It’s amazing how little things can ruin your day. Lost keys. Alarm failing to go off. Getting stuck behind a school bus while running late for an appointment. ATM out of cash. Broken dishwasher. An unexpected bill. Forgetting to pack a lunch. These are all little things, but like a paper cut, they sting. And when these little things happen one after another, they build up into bigger things. Until you get to the end of the day and count it as a “terrible, horrible, no good, very bad day.”
Little things cause problems in marriage too.
The Little Things of Marriage
The Song of Solomon is a book of poetry celebrating the love of marriage. “I am my beloved’s and my beloved is mine” (Song of Solomon 6:3). It focuses on the romantic love between a young shepherd and shepherdess in ancient Israel. Through its prose, it reveals God’s wisdom for the marriage relationship, especially a marriage’s faithfulness, enduring love, physical affection, and security.
In the midst of this romantic work is the caution, “Catch the foxes for us, the little foxes that spoil the vineyards, for our vineyards are in blossom” (Song of Solomon 2:15). Foxes love to eat the grapes in a vineyard. Like rabbits that devour your vegetable garden or ants that come after your picnic lunch, foxes are trouble for the vineyard.
In this passage, the vineyard represents the relationship between the husband and wife. The foxes are those things that cause damage and spoil the marriage. The verse refers to the foxes as “little foxes” meaning those small things that cause problems in a marriage. Just like a little pebble in your shoe can become a great irritation for your foot, small problems in marriage can do great damage over time.
Catch the Foxes
We all have little foxes in our marriage that threaten to spoil the vineyard. These little things might hurt the marriage outright or might prevent our marriage from flourishing. They could be sins we commit against our spouse or simple failures to nourish and protect our marriage. These foxes could be anything. They could be stinging sarcastic comments thrown at our spouse when we are irritated. They might be failures to be considerate of their needs. They could be complaints made to our friends about our spouse that nurses a growing discontentment. Other foxes might include bitter thoughts, failing to encourage or listen to one another, speaking in a sharp tone of voice, giving them the silent treatment, and putting all our energy into our work or childrearing and having nothing left to give our spouse.
The verse says that the foxes have to be caught. Just like any sin in our lives, we have to catch the little foxes one by one. We have to catch those sarcastic comments, that sharp tone of voice, that put-down, that sinful thought. We have to be intentional to love and encourage our spouses. We have to seek ways to grow and nurture our relationship.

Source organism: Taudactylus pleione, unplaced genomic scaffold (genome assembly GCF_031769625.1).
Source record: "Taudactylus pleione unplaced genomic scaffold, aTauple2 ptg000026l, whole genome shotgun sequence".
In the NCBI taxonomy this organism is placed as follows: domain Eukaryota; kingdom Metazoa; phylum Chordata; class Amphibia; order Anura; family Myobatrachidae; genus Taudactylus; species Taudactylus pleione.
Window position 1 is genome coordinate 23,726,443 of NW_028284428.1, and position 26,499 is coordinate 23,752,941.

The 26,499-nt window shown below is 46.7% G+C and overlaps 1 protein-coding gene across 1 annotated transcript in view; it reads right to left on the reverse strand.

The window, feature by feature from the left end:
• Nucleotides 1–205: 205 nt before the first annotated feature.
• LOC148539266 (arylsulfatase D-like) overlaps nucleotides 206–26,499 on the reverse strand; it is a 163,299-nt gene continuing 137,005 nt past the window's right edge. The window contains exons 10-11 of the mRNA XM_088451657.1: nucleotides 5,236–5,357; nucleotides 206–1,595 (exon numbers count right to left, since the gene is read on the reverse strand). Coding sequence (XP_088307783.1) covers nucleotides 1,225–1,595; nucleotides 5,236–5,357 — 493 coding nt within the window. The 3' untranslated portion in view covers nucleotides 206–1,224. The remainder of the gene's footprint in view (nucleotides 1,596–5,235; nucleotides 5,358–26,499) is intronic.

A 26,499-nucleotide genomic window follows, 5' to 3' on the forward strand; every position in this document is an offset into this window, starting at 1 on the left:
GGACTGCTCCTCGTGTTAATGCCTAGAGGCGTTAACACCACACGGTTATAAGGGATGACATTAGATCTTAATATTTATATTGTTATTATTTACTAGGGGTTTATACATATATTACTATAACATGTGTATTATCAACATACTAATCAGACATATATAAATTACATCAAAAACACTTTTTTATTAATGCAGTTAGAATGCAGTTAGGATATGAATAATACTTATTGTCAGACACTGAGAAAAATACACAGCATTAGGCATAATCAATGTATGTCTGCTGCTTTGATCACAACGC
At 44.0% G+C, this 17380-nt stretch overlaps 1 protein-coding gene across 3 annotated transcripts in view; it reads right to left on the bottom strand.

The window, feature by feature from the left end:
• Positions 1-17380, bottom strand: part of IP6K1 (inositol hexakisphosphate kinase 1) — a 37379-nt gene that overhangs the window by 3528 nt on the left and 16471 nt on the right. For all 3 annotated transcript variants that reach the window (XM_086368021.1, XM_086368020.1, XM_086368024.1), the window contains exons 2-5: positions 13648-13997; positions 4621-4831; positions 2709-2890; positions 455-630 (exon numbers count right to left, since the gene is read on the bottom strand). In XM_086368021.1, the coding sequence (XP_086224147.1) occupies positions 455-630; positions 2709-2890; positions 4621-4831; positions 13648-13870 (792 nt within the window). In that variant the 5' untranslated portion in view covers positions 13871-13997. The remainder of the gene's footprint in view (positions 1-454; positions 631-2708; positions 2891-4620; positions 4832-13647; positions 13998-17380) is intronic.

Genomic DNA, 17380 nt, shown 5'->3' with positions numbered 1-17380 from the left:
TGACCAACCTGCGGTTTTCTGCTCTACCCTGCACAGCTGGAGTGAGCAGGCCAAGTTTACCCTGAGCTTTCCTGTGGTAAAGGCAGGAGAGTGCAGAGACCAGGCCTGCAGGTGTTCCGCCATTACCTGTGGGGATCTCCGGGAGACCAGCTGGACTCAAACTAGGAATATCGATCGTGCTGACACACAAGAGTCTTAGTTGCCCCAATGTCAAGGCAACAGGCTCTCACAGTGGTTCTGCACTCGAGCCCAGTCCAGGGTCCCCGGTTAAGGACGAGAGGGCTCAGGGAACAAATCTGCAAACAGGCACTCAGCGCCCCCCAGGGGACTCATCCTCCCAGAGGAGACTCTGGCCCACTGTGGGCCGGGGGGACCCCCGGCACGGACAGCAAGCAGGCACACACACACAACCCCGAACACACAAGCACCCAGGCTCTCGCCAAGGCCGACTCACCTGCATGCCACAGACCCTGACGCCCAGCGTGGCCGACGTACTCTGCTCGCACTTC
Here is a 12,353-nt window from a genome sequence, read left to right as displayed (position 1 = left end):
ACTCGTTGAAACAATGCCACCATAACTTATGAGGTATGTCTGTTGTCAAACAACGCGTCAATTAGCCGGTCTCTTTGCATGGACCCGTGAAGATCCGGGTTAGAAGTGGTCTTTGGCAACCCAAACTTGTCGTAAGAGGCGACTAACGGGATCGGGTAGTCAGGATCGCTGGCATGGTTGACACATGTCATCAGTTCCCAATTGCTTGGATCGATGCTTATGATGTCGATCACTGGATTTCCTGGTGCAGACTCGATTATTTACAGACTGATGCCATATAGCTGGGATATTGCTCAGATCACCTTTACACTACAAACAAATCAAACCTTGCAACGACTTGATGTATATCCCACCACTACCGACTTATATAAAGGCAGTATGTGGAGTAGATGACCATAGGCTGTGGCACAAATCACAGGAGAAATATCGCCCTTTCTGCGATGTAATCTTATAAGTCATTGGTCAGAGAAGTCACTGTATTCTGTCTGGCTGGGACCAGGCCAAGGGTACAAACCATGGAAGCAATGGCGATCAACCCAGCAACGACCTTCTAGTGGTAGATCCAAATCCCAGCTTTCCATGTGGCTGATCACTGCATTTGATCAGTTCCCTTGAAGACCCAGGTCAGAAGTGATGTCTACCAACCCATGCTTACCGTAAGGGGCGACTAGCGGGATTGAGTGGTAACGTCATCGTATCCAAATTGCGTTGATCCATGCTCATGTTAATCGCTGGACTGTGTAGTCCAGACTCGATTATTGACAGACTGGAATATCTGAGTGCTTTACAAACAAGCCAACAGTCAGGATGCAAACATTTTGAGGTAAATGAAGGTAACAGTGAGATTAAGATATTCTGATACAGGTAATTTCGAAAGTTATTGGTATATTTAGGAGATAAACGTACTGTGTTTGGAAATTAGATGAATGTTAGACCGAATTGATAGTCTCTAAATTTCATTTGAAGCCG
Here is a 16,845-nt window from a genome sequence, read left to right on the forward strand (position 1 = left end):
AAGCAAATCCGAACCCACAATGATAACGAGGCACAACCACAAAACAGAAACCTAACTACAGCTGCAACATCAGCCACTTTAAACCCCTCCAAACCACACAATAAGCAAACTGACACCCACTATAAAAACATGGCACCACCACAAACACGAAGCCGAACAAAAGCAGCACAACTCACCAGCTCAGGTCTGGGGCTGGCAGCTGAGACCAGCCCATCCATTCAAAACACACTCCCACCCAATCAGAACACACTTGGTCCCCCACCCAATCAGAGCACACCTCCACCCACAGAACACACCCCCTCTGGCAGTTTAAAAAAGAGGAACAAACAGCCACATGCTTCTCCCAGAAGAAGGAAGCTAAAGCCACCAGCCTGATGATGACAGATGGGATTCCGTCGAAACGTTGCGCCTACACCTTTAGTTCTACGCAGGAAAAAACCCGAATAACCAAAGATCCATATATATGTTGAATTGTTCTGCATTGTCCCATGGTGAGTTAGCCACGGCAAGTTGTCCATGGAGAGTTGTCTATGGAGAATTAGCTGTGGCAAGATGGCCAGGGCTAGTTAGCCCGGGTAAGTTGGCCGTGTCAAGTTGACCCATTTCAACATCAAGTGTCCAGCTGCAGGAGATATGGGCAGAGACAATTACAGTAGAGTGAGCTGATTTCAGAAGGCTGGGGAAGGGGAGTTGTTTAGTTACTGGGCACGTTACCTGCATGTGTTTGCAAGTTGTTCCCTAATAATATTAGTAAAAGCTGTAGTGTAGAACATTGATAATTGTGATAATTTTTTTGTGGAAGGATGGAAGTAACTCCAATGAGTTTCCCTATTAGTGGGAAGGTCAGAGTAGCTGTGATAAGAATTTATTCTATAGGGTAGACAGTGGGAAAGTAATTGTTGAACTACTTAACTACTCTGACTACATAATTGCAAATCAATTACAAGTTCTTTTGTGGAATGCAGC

Just like rooting out any other sin in our lives, it requires work. We have to watch over and tend the vineyard, always being wary and on alert for foxes. When we find them, we have to do whatever is necessary to capture them. Like a gardener who puts up barriers and deterrents to keep pests away, we have to do the same to keep foxes out of our vineyard.
The Master Gardener
The Song of Solomon is included in the wisdom literature of Scripture, alongside books like the Psalms and Proverbs. Like the rest of the Bible, it ultimately points to Christ. He is the only wise One and is wisdom incarnate. Christ is our Bridegroom, the one who alone loves us perfectly, sacrificially, and completely. Marriage was created to reflect the gospel, to image the relationship between our Bridegroom and the Bride, the church. Therefore, as we read the Song of Solomon, and reflect on passages like that of 2:15, we know we can’t catch the foxes apart from the wisdom, strength, and grace of Christ. Apart from him we can do nothing (John 15:5). Therefore, we must turn to Christ and seek him to lead us and guide us in finding and catching the little foxes. We have to repent of our sin and apply the gospel to all the ways we contribute problems to our marriage.
As the Song of Solomon reveals in its vivid prose, marriage is a beautiful thing, a gift from our gracious God. May we treasure that gift, watching over our vineyard, protecting and keeping it from all the little foxes that threaten to spoil it. And may we not do so in our own wisdom and strength, but in the strength and wisdom of the Master Gardener, Jesus Christ.